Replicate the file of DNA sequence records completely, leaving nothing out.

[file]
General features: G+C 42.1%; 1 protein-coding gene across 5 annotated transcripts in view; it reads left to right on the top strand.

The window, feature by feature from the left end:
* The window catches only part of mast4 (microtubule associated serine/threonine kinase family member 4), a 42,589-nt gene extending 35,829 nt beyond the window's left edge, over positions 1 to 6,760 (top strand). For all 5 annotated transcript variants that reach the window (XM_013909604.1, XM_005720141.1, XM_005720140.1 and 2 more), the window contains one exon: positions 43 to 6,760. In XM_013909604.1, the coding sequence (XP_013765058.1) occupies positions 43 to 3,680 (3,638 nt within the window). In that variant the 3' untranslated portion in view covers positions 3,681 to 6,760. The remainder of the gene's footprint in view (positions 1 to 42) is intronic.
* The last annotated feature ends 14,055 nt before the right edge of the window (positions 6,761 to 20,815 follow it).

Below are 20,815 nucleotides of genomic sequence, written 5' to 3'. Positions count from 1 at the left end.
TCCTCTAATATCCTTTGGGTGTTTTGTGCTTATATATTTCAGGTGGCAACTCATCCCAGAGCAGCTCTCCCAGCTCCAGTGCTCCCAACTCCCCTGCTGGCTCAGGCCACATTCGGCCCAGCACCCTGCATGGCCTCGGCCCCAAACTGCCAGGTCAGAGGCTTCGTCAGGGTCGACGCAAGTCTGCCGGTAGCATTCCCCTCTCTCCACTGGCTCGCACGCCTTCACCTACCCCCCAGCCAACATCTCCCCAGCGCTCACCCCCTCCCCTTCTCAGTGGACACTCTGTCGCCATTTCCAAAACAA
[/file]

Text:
General features: G+C 42.1%; 1 protein-coding gene across 5 annotated transcripts in view; it reads left to right on the top strand.

The window, feature by feature from the left end:
* The window catches only part of mast4 (microtubule associated serine/threonine kinase family member 4), a 42,589-nt gene extending 35,829 nt beyond the window's left edge, over positions 1 to 6,760 (top strand). For all 5 annotated transcript variants that reach the window (XM_013909604.1, XM_005720141.1, XM_005720140.1 and 2 more), the window contains one exon: positions 43 to 6,760. In XM_013909604.1, the coding sequence (XP_013765058.1) occupies positions 43 to 3,680 (3,638 nt within the window). In that variant the 3' untranslated portion in view covers positions 3,681 to 6,760. The remainder of the gene's footprint in view (positions 1 to 42) is intronic.
* The last annotated feature ends 14,055 nt before the right edge of the window (positions 6,761 to 20,815 follow it).

Below are 20,815 nucleotides of genomic sequence, written 5' to 3'. Positions count from 1 at the left end.
TCCTCTAATATCCTTTGGGTGTTTTGTGCTTATATATTTCAGGTGGCAACTCATCCCAGAGCAGCTCTCCCAGCTCCAGTGCTCCCAACTCCCCTGCTGGCTCAGGCCACATTCGGCCCAGCACCCTGCATGGCCTCGGCCCCAAACTGCCAGGTCAGAGGCTTCGTCAGGGTCGACGCAAGTCTGCCGGTAGCATTCCCCTCTCTCCACTGGCTCGCACGCCTTCACCTACCCCCCAGCCAACATCTCCCCAGCGCTCACCCCCTCCCCTTCTCAGTGGACACTCTGTCGCCATTTCCAAAACAA